Supplier risk management

The rising cost of food production, coupled with fierce competition in the retail sector, has driven food companies to aggressively seek cost savings and increase the complexity of their food supply chains.

This is the backstory to the 2015 scandal in China where decades-old frozen poultry and meat were smuggled and sold to restaurants, retailers and supermarkets in Chinese provinces and major cities [1]. Scandals like this are not uncommon as extended supply chains bring about new and expanded risks, such as reduced traceability and fraud.

Companies who have complete oversight over all stages of the supply chain, as well as risk management procedures tailored for multiple geographies, can build compelling competitive advantages.

In an industry where customer trust and confidence is paramount, a food safety scare can escalate into a high profile scandal threatening a food company’s reputation and viability. Successful food companies must demonstrate transparency and reliability by understanding their customers’ and regulators requirements as well as effectively manage their supply chain risks.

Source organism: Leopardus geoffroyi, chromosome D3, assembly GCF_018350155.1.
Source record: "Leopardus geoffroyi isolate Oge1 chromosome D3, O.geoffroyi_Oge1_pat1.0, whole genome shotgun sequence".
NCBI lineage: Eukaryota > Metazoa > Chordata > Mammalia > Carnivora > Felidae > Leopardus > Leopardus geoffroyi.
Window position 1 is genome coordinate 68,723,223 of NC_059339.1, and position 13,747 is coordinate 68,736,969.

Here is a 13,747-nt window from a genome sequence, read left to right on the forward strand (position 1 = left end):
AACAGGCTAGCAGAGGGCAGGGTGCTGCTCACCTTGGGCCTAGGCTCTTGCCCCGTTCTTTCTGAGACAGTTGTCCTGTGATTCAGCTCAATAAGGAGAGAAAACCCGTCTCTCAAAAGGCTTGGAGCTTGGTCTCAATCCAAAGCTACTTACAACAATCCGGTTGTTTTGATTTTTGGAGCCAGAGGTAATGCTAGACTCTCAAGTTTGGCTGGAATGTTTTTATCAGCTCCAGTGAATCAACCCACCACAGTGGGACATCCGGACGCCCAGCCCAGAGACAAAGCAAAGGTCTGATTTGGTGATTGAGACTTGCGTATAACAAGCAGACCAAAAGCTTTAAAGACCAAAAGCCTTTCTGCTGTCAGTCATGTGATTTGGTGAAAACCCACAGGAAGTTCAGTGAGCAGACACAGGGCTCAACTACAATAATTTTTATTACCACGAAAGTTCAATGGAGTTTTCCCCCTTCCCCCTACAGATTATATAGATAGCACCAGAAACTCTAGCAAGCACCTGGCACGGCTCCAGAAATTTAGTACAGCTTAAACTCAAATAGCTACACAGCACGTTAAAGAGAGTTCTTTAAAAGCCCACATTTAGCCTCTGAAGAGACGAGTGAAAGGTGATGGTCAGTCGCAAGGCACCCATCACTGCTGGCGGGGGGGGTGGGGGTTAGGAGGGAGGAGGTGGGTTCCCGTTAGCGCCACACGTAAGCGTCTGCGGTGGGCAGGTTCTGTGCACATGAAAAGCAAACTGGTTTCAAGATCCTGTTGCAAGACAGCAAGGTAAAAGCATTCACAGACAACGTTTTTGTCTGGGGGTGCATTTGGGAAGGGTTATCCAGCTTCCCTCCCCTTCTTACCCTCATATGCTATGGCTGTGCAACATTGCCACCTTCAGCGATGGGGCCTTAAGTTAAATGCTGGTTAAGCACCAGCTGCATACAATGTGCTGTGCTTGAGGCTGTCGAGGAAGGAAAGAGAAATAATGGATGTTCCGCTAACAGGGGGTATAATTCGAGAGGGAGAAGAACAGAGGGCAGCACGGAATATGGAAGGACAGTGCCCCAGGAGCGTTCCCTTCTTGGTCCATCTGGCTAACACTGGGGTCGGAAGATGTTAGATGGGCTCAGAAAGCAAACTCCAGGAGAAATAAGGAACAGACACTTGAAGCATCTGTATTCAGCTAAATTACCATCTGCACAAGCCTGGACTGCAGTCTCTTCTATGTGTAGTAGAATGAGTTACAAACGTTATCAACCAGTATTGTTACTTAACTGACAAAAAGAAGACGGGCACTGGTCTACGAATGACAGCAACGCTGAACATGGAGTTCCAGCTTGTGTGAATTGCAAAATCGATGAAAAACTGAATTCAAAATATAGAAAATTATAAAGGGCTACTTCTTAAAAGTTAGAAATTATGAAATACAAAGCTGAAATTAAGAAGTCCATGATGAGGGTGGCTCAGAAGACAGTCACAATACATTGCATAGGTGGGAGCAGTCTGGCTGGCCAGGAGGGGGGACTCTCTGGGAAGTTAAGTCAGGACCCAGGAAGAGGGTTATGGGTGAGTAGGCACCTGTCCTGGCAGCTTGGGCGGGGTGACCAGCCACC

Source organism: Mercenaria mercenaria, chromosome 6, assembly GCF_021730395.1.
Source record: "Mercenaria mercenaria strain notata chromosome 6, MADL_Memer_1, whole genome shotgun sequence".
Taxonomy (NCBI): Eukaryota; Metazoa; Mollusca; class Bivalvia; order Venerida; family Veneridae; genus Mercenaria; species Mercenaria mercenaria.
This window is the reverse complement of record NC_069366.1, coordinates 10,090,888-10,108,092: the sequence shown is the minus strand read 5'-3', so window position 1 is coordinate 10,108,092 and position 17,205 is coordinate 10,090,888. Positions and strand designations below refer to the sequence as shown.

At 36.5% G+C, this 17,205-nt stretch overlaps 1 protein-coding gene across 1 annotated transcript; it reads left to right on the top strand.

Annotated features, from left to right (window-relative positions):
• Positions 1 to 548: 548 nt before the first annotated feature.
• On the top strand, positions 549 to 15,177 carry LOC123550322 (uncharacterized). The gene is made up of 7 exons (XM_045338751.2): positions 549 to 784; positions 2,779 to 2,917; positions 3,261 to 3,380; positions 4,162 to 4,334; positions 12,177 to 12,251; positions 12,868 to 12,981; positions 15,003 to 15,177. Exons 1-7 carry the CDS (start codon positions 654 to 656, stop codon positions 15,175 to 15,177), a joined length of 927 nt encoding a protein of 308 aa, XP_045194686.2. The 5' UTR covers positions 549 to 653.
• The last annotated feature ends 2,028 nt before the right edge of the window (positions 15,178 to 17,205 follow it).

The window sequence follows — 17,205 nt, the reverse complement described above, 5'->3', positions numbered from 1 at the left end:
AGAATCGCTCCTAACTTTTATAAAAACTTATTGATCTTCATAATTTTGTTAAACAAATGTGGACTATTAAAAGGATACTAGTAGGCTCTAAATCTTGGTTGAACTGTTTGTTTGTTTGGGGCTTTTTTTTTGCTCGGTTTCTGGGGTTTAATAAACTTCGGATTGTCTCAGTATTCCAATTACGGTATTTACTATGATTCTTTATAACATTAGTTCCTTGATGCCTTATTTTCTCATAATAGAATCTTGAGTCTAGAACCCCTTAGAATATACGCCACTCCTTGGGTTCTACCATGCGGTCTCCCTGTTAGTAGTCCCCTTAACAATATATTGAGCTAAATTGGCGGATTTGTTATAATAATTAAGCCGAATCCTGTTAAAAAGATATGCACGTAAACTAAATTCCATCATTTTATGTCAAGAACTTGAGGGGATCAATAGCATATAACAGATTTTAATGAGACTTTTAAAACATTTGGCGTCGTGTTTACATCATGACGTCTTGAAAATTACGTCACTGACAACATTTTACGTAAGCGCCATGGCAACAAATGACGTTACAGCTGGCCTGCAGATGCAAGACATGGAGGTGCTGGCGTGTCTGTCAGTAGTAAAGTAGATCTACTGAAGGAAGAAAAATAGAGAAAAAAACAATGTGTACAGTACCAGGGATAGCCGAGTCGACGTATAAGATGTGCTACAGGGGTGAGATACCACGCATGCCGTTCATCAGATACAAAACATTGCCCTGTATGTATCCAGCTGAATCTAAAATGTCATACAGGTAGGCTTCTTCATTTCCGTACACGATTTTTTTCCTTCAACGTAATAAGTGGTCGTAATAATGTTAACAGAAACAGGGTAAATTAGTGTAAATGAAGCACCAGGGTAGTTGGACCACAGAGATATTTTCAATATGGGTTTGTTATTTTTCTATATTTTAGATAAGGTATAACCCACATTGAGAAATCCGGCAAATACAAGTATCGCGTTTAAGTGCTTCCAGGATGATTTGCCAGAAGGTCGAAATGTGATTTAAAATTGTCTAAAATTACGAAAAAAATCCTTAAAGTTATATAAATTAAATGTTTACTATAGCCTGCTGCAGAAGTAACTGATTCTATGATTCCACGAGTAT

As supply chains in the food industry become more complex and international, can you, as a consumer, trust the labels on food products beyond a doubt? As a food business, is your supplier risk framework robust enough to avoid pitfalls and surprises?

[1] CNN, China's latest stomach-churning food scandal: Frozen meat from the 1970s, June 2015.

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Julia Leong

Partner, Southeast Asia Food Trust Leader, PwC Singapore

Tel: +65 9756 2123

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